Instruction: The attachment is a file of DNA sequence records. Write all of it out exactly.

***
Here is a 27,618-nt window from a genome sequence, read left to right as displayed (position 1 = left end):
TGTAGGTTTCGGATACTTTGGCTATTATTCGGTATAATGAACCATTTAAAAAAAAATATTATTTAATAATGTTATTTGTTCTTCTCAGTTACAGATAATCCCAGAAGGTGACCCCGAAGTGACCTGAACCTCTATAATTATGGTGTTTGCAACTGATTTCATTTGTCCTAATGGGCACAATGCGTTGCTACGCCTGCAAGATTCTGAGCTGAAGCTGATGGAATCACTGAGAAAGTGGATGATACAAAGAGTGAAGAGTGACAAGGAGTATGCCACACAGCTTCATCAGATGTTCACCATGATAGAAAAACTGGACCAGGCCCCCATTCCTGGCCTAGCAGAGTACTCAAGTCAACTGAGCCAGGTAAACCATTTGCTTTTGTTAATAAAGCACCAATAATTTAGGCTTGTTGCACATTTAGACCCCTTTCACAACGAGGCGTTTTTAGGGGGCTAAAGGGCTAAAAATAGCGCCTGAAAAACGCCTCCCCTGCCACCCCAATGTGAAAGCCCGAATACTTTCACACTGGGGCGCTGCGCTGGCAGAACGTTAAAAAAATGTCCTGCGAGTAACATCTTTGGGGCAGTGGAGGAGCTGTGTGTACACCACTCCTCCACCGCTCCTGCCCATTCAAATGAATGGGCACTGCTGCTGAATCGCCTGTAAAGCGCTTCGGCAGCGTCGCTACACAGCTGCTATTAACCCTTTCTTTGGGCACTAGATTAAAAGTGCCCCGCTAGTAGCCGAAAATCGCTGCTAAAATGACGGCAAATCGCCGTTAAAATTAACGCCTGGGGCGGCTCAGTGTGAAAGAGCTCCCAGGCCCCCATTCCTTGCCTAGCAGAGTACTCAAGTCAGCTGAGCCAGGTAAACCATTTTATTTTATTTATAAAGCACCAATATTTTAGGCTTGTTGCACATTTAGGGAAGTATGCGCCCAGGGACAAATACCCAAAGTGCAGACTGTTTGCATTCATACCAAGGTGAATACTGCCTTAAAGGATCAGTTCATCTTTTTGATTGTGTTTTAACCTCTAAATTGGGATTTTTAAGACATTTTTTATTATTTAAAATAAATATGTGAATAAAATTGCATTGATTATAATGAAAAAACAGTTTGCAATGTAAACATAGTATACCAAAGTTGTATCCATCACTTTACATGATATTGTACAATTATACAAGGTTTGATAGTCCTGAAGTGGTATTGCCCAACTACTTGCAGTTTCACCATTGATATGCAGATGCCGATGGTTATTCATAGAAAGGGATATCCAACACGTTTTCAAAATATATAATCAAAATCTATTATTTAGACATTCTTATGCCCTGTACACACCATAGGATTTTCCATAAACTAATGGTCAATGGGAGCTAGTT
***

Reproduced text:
Here is a 27,618-nt window from a genome sequence, read left to right as displayed (position 1 = left end):
TGTAGGTTTCGGATACTTTGGCTATTATTCGGTATAATGAACCATTTAAAAAAAAATATTATTTAATAATGTTATTTGTTCTTCTCAGTTACAGATAATCCCAGAAGGTGACCCCGAAGTGACCTGAACCTCTATAATTATGGTGTTTGCAACTGATTTCATTTGTCCTAATGGGCACAATGCGTTGCTACGCCTGCAAGATTCTGAGCTGAAGCTGATGGAATCACTGAGAAAGTGGATGATACAAAGAGTGAAGAGTGACAAGGAGTATGCCACACAGCTTCATCAGATGTTCACCATGATAGAAAAACTGGACCAGGCCCCCATTCCTGGCCTAGCAGAGTACTCAAGTCAACTGAGCCAGGTAAACCATTTGCTTTTGTTAATAAAGCACCAATAATTTAGGCTTGTTGCACATTTAGACCCCTTTCACAACGAGGCGTTTTTAGGGGGCTAAAGGGCTAAAAATAGCGCCTGAAAAACGCCTCCCCTGCCACCCCAATGTGAAAGCCCGAATACTTTCACACTGGGGCGCTGCGCTGGCAGAACGTTAAAAAAATGTCCTGCGAGTAACATCTTTGGGGCAGTGGAGGAGCTGTGTGTACACCACTCCTCCACCGCTCCTGCCCATTCAAATGAATGGGCACTGCTGCTGAATCGCCTGTAAAGCGCTTCGGCAGCGTCGCTACACAGCTGCTATTAACCCTTTCTTTGGGCACTAGATTAAAAGTGCCCCGCTAGTAGCCGAAAATCGCTGCTAAAATGACGGCAAATCGCCGTTAAAATTAACGCCTGGGGCGGCTCAGTGTGAAAGAGCTCCCAGGCCCCCATTCCTTGCCTAGCAGAGTACTCAAGTCAGCTGAGCCAGGTAAACCATTTTATTTTATTTATAAAGCACCAATATTTTAGGCTTGTTGCACATTTAGGGAAGTATGCGCCCAGGGACAAATACCCAAAGTGCAGACTGTTTGCATTCATACCAAGGTGAATACTGCCTTAAAGGATCAGTTCATCTTTTTGATTGTGTTTTAACCTCTAAATTGGGATTTTTAAGACATTTTTTATTATTTAAAATAAATATGTGAATAAAATTGCATTGATTATAATGAAAAAACAGTTTGCAATGTAAACATAGTATACCAAAGTTGTATCCATCACTTTACATGATATTGTACAATTATACAAGGTTTGATAGTCCTGAAGTGGTATTGCCCAACTACTTGCAGTTTCACCATTGATATGCAGATGCCGATGGTTATTCATAGAAAGGGATATCCAACACGTTTTCAAAATATATAATCAAAATCTATTATTTAGACATTCTTATGCCCTGTACACACCATAGGATTTTCCATAAACTAATGGTCAATGGGAGCTAGTT